My Cart:

0 item(s) - $0.00
You have no items in your shopping cart.

The Moral Heart of Public Service

The Moral Heart of Public Service

Edited by Claire Foster-Gilbert. Foreword by the Dean of Westminster. Afterword by Stephen Lamport.

Quick Overview

One year after Brexit, a stellar cast of eminent contributors from politics, public service and religion explore why now more than ever, public servants must consider and reassess how to keep moral courage in public life alive.
Details Price Qty
Hardback
2017, 8.50in x 5.51in / 216mm x 140mm, 288pp
ISBN: 9781785922558
$25.00
Ebook
2017, ePUB, 288pp
ISBN: 978-1-78450-540-0
?  About our Ebooks
$25.00

Description

Now more than ever, public servants must consider and reassess how to keep moral courage in public life alive. With ethical expectations and needs changing and government policies under increasing moral scrutiny, Claire Foster-Gilbert of Westminster Abbey Institute gathers a series of essays and lectures by herself and others, exploring the meaning of 'moral code' in today's public service, and how it can be rekindled in practice.

Timely and timeless, the book is founded on traditional values of honesty, moral rigour and neighbourliness, and discusses how to champion stability, peace, community and virtue in contemporary public life. The authors, including eminent figures such as the former President of Ireland Mary McAleese, historian Peter Hennessy, former First Secretary of State William Hague and former Archbishop of Canterbury Rowan Williams, explain how realistic compromises can be balanced with clear goal-setting for ideal results.

Forward-thinking and authoritative, this book will be a precious resource to anyone seeking to boost the circulation of integrity throughout all aspects of public life.

Reviews

'We live in an age when noisy moralism is everywhere, and the news and social media have invaded the pulpit. Quiet reflection on moral truth, however, and the noble sobriety of public administration, have become under-valued virtues. All power to a book like this in redressing that imbalance.'
- Matthew Parris, Times columnist and author

'Meet the better angels of your nature. Find out what 'public service' really means.'
- Lord Saatchi

'In this increasingly uncertain society of post truth in which we live, the lectures and discussions are thought-provoking and timely. They give the opportunity for reflection, particularly, for those who serve the public, in whatever capacity, to know where they stand and having found that place hold to it. Congratulations to the Westminster Abbey Institute.'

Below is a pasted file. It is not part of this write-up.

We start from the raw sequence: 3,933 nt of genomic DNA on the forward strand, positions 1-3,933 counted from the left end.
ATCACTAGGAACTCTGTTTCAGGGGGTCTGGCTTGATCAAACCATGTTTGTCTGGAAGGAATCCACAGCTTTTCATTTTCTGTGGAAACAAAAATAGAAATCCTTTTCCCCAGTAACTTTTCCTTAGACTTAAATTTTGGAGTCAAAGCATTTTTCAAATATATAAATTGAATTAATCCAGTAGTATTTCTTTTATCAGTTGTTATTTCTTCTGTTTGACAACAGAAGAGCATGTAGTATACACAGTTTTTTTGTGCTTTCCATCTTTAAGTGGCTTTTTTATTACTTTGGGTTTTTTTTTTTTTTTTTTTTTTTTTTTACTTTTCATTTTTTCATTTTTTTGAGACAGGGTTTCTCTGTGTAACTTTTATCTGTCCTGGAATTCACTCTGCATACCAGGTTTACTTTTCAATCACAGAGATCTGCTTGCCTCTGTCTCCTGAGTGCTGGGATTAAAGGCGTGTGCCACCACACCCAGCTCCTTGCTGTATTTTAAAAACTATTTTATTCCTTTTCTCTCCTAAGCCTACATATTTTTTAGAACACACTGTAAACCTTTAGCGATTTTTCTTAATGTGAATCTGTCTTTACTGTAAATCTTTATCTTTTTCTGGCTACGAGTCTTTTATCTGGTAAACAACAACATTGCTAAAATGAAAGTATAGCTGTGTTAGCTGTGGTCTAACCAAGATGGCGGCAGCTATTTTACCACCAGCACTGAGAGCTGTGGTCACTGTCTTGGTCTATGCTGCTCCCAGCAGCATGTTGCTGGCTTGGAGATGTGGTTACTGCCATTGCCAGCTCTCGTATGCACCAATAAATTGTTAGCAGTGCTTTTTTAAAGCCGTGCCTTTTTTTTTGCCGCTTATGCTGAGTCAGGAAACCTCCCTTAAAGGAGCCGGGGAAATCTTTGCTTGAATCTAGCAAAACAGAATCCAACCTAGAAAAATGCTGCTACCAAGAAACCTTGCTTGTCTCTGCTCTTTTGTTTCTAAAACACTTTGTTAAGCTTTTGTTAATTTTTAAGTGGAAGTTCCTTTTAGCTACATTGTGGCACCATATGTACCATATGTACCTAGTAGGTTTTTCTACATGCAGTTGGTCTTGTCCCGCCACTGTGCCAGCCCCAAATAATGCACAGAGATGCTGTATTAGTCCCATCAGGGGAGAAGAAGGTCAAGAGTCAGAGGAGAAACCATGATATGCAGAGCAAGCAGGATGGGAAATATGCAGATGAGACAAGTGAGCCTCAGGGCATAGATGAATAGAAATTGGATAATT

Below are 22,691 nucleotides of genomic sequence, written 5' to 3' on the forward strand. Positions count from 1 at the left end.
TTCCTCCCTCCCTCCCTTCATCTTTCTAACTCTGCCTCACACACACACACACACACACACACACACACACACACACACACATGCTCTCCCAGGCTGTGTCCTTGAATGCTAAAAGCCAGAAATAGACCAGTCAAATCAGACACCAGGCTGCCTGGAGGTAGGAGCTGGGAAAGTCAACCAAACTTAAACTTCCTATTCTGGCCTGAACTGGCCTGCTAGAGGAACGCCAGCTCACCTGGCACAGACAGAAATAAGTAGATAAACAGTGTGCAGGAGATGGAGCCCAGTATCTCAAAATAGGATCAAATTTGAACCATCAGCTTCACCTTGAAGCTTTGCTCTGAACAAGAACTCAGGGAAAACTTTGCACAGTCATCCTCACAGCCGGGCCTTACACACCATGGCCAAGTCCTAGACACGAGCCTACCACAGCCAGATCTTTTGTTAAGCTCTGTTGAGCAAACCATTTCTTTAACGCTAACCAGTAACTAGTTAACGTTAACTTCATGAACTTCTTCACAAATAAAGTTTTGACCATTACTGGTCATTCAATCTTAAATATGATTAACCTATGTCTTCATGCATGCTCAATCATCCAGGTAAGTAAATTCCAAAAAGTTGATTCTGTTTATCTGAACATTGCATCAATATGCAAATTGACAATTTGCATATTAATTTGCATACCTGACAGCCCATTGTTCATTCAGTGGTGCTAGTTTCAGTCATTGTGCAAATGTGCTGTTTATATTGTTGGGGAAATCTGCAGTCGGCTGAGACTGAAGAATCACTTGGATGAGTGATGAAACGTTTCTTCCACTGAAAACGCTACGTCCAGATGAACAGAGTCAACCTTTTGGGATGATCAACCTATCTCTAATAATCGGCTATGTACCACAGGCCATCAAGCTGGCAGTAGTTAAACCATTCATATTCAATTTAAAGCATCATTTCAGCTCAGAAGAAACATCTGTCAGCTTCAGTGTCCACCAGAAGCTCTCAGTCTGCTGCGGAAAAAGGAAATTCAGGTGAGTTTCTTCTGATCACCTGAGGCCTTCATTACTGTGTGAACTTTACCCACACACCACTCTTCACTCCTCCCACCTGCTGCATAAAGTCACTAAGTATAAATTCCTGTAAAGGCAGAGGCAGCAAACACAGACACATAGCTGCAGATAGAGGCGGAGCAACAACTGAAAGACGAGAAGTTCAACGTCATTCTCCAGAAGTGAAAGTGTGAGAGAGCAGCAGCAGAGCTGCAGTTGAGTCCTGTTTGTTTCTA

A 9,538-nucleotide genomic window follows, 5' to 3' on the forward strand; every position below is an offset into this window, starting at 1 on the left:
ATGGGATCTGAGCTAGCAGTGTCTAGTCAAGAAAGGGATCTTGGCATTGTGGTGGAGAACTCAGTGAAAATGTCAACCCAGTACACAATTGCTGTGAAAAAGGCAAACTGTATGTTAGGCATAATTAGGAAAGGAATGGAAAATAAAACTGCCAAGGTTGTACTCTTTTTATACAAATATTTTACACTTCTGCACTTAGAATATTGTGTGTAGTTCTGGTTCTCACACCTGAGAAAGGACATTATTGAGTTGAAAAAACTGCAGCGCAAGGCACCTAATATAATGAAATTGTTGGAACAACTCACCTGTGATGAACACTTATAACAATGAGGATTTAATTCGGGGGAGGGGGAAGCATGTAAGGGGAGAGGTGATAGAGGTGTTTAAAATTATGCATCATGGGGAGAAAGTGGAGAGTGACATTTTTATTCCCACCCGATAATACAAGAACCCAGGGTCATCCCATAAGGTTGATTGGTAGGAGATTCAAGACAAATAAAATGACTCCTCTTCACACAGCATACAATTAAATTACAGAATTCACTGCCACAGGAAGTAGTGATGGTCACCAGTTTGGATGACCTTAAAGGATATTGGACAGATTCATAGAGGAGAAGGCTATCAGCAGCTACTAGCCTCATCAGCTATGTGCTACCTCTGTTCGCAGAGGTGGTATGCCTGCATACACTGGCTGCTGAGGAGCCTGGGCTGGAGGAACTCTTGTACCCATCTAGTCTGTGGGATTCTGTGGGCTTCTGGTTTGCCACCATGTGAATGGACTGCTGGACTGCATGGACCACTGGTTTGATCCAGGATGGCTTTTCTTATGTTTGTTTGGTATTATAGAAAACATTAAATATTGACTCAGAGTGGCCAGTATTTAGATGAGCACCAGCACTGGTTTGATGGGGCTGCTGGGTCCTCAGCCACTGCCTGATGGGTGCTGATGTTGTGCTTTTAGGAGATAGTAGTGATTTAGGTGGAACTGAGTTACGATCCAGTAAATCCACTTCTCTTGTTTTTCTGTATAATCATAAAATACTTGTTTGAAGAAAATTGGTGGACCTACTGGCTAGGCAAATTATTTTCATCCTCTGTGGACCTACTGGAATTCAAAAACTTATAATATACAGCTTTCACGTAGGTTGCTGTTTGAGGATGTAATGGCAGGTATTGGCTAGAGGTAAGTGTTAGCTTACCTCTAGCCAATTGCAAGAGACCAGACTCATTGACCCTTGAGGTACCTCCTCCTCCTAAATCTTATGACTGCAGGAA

- Elizabeth Butler-Sloss, House of Lords and former President, Family Division, High Court

'Social capital is the glue that holds communities together and it is a vital commodity in short supply. This book offers welcome recognition of those public servants and private citizens who recognise a moral imperative in working to make our society stronger.'
- Mark Easton, BBC News Home Editor

'The conflict between moral courage, idealism and compromise ... requires constant attention, and it is this struggle that keeps us morally alive and allows us to retain our souls. Through a combination of deep moral philosophy and historical perspectives, leavened by practical experience and revealed in compelling interviews, this book achieves something rather special: it forces us to think about who we are, what we do and why?'
- Frances D’Souza CMG, Scientist and Member of the House of Lords

'The Westminster Abbey Institute helps the people who wander the four corners of Parliament Square where church, law and politics live together. And so does this book. Yet it can help more than this small community. It is both a challenging and caring read for leaders and managers everywhere. It avoids the easy temptation to preach, but offers a clear direction for those who will listen.'
- Bernard Hogan-Howe, Commissioner of the Metropolitan Police until 2017

'A timely, thought-provoking book of lectures and essays. Numerous writers including the historian Peter Hennessy and the former foreign secretary William Hague discuss ways to work for good in the world, without the meddling connotations of do-gooding.'
- Catholic Herald